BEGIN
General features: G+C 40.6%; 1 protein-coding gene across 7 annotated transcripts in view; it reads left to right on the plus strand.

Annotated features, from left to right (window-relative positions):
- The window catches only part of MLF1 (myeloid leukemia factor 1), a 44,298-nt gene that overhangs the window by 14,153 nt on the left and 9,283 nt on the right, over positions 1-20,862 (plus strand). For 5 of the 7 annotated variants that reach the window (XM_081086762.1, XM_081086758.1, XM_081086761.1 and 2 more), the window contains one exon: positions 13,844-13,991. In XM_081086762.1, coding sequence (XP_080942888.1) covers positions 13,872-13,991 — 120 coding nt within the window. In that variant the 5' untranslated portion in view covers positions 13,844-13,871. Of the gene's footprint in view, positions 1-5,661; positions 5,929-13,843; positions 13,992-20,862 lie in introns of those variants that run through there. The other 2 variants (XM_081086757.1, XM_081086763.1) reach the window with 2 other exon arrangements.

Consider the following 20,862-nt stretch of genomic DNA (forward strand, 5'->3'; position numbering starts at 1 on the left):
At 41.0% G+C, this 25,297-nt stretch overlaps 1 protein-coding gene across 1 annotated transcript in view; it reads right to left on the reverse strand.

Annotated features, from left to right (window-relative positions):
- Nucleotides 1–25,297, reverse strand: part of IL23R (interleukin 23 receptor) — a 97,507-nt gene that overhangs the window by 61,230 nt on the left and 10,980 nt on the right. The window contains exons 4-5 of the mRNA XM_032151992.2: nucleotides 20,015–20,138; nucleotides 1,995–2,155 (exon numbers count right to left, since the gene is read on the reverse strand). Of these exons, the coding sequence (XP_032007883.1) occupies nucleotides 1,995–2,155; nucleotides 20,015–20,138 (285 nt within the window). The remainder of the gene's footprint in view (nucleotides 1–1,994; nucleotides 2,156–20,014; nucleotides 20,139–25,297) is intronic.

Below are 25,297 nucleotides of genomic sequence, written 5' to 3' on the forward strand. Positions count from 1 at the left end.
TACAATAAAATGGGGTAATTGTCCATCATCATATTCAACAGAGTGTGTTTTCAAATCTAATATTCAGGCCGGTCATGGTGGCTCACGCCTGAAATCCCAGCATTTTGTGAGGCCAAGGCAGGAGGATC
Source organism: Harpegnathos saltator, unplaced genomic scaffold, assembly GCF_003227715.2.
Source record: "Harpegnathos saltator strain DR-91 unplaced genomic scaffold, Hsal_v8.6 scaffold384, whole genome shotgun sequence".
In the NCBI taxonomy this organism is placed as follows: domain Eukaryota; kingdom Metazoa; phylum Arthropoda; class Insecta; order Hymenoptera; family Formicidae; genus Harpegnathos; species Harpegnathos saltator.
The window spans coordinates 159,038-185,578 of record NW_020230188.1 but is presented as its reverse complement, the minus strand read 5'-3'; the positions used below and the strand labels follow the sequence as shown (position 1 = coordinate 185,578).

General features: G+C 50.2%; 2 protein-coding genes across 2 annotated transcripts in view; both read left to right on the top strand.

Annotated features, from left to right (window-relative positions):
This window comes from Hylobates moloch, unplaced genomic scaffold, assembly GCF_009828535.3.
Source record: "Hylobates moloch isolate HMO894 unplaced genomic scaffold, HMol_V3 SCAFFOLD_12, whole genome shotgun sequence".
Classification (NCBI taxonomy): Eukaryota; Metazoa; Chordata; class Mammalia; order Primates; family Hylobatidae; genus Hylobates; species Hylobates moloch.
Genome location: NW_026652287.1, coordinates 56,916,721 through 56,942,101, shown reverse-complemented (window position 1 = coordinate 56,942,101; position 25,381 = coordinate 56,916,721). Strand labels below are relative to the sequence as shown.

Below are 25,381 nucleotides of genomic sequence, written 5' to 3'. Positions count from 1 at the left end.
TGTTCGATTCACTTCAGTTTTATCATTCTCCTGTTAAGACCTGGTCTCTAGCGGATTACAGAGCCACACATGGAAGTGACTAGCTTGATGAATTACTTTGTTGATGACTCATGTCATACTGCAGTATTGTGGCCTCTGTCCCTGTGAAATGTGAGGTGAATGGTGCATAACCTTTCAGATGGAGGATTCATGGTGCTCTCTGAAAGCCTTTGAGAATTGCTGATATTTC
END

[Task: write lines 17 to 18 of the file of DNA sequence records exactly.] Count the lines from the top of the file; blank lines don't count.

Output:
Source record: "Hylobates moloch isolate HMO894 unplaced genomic scaffold, HMol_V3 SCAFFOLD_12, whole genome shotgun sequence".
Classification (NCBI taxonomy): Eukaryota; Metazoa; Chordata; class Mammalia; order Primates; family Hylobatidae; genus Hylobates; species Hylobates moloch.